Construction is booming all across America, and heavy equipment operators are needed to clear ground, hoist beams and transport critical materials. An excavator operator plays an essential role in many construction projects.
An excavator is a piece of heavy equipment that is used to dig holes in sand, earth and rock and load materials onto conveyors or into trucks for removal. It is comprised of a boom dipper, a bucket and a cab that that sits on a rotating platform known as the “house.” Its undercarriage may be on tracks or wheels. In a nutshell, an excavator is a mechanical shovel that is used for:
• Digging holes and trenches
• Moving materials
• Mining (underground and surface)
• Dredging rivers
• Removing snow
Proper training is essential, and safety and competency are priorities. Otherwise, you could make a mistake that could cause serious injury, damage and OSHA fines. In addition to knowing how to operate an excavator safely, you must meet other requirements:
• Be at least 18 years old
• Have a high school diploma or GED
• Be in good physical condition
• Have good vision
• Have a driver’s license and, in some cases, a CDL (commercial driver’s license)
• Have mechanical aptitude
• Have good eye, hand and foot coordination
Excavator operators are expected to perform a variety of duties. They need to:
• Move levers, dials and foot pedals to operate machinery
• Set up and inspect the equipment before operating it
• Maintain load counts
• Understand digging plans, machine capabilities and limitations and follow safe digging procedures
• Perform routine equipment maintenance, troubleshooting and repairs
• Use equipment properly to backfill excavations, vibrate or break rock and concrete and make winter roads
As long as you’re properly trained and pay careful attention to what you’re doing, it isn’t hard to operate an excavator. However, like anything else, it takes practice to do a good job.
It’s possible to rent an excavator for DIY projects. If you’ve never used an excavator, there are some basic things you need to know about its controls, what they do and how to run an excavator: (note: Operating an excavator can be dangerous. You should read and understand the directions and cautions in the manufacturer’s operation manual before operating any piece of heavy equipment.)
• Lower the left-hand controls, put on the safety belt and move the control to the right to operate the dozer blade.
• Pull back to move the blade up and push forward to move it downward. Remember to set the blade hard into the ground to keep it stable before you begin excavating.
• Locate the left joystick and tilt it to the left to rotate the bucket and cab to the left. Tilt to the right to go to the right. This joystick also raises and lowers the boom.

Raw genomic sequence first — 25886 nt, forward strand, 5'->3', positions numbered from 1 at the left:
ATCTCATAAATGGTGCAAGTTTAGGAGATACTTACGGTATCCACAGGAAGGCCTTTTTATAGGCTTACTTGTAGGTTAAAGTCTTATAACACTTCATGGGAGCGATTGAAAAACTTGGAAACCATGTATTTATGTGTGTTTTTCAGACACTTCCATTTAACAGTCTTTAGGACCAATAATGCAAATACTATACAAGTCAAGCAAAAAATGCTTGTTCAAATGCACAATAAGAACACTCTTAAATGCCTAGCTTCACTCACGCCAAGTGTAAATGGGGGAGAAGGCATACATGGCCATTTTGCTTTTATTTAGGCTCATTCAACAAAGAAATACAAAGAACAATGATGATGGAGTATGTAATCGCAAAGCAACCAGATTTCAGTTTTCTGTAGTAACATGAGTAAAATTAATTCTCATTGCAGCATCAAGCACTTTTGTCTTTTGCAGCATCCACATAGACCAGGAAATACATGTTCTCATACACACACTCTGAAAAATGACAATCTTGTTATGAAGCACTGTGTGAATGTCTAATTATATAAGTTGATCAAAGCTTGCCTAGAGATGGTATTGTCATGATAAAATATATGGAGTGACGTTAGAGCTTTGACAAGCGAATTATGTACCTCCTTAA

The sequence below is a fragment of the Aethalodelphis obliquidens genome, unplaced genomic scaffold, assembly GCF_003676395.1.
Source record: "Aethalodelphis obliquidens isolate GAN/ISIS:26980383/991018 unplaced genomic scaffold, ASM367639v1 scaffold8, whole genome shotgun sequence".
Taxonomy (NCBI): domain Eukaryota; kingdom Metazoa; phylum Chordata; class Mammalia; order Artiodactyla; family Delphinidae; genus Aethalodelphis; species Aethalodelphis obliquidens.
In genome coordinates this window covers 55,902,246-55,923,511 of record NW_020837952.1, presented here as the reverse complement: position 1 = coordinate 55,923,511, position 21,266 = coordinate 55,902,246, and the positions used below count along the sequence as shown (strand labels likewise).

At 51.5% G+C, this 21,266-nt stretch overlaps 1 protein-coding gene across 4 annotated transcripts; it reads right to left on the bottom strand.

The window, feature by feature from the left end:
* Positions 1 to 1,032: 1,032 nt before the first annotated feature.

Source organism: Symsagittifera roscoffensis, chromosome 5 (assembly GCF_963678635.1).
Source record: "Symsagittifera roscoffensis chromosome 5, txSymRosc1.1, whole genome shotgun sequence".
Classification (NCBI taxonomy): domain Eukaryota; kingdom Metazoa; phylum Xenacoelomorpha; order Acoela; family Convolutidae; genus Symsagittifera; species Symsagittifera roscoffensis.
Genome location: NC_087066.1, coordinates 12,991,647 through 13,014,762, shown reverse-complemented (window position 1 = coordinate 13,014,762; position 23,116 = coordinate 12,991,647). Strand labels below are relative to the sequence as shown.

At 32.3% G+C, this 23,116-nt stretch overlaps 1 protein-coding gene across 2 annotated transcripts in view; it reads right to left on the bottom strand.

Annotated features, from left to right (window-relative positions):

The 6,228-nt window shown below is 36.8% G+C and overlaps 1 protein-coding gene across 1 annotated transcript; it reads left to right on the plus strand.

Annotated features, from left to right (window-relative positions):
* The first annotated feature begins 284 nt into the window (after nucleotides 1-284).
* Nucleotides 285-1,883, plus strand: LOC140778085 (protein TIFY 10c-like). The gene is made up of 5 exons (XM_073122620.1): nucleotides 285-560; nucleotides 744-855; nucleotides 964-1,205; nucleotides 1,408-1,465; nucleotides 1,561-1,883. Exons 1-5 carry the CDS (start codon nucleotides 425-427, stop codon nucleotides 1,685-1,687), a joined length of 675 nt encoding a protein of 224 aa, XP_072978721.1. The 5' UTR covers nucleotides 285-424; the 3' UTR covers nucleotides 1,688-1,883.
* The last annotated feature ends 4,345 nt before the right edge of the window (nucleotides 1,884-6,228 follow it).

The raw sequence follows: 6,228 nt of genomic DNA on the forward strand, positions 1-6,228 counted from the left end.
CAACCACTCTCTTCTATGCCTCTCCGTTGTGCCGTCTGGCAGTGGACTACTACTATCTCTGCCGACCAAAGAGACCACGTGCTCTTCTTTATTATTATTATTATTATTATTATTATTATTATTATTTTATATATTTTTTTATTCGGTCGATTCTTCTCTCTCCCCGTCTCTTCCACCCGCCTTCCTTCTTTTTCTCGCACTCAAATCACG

• Find the right joystick. To scoop, tilt the joystick toward you, and the bucket curls in; turn it away and the bucket curls away.
• Practice using the controls to dig holes.
• Refill holes with the bucket but remember to contact the power company first in case there are underground wires or cables in your way.
• Turn off the power before you get out of the cab.
The best track to becoming an excavator operator is by attending a reputable heavy equipment operator school. You can get hands-on excavator operating training at Heavy Equipment Colleges of America (HEC). The Certificate of Heavy Equipment Operations – Level I gives you practical understanding of basic heavy equipment operation. During the three-week program, you’ll learn about earthmoving, digging, trenching, loading and unloading, as well as heavy equipment safety and preventive maintenance. You’ll also gain knowledge in grades and elevations, soil properties and blueprint reading.
You can learn to operate an excavator in three weeks at an excavator school like HEC. You’ll get to practice on excavators and other equipment like backhoes, skid steers and wheel loaders. Enroll in the Certificate of Heavy Equipment Operations – Level II course (also three weeks), and you can build on the skills you learned in Level I. You’ll learn to operate a bulldozer as well as a hydraulic excavator.
Attending a school like Heavy Equipment Colleges of America can give you the hands-on training and the heavy machinery license employers across the country value. You need a driver’s license and/or a CDL (commercial driver’s license) to operate an excavator. Although you don’t need a special excavator license, most employers prefer that you are trained and certified. After you complete Level I of your training program at HEC, you’ll be qualified to take the ADEPT (Adaptable Equipment Proficiency Testing) exam, a nationally recognized heavy equipment operations certification valued by employers. You’ll have earned a Certificate of Heavy Equipment Operations and will get your operator’s card (license).
HEC offers programs in several locations throughout the United States:
• North Carolina – Fayetteville
• Georgia – Conyers
• Tennessee – Clarksville
• Oklahoma – Oklahoma City
• California – San Bernardino
• California – Ft. Irwin*
• Washington – Lakewood*
According to O*NET OnLine, the 2019 median wage for excavating and loading machine and dragline operators was $21.54 an hour or $44,800 a year.
O*NET OnLine reports that the projected job growth for excavator operators in the United States through 2028 is 7-10 percent, which is faster than average for other jobs.
Would you like to become an excavator operator? Contact HEC to get the training you need to succeed.
*Located on a military base and eligible to veterans only through the Career Skills Program (CSP). VA Education Benefits can be used in Washington.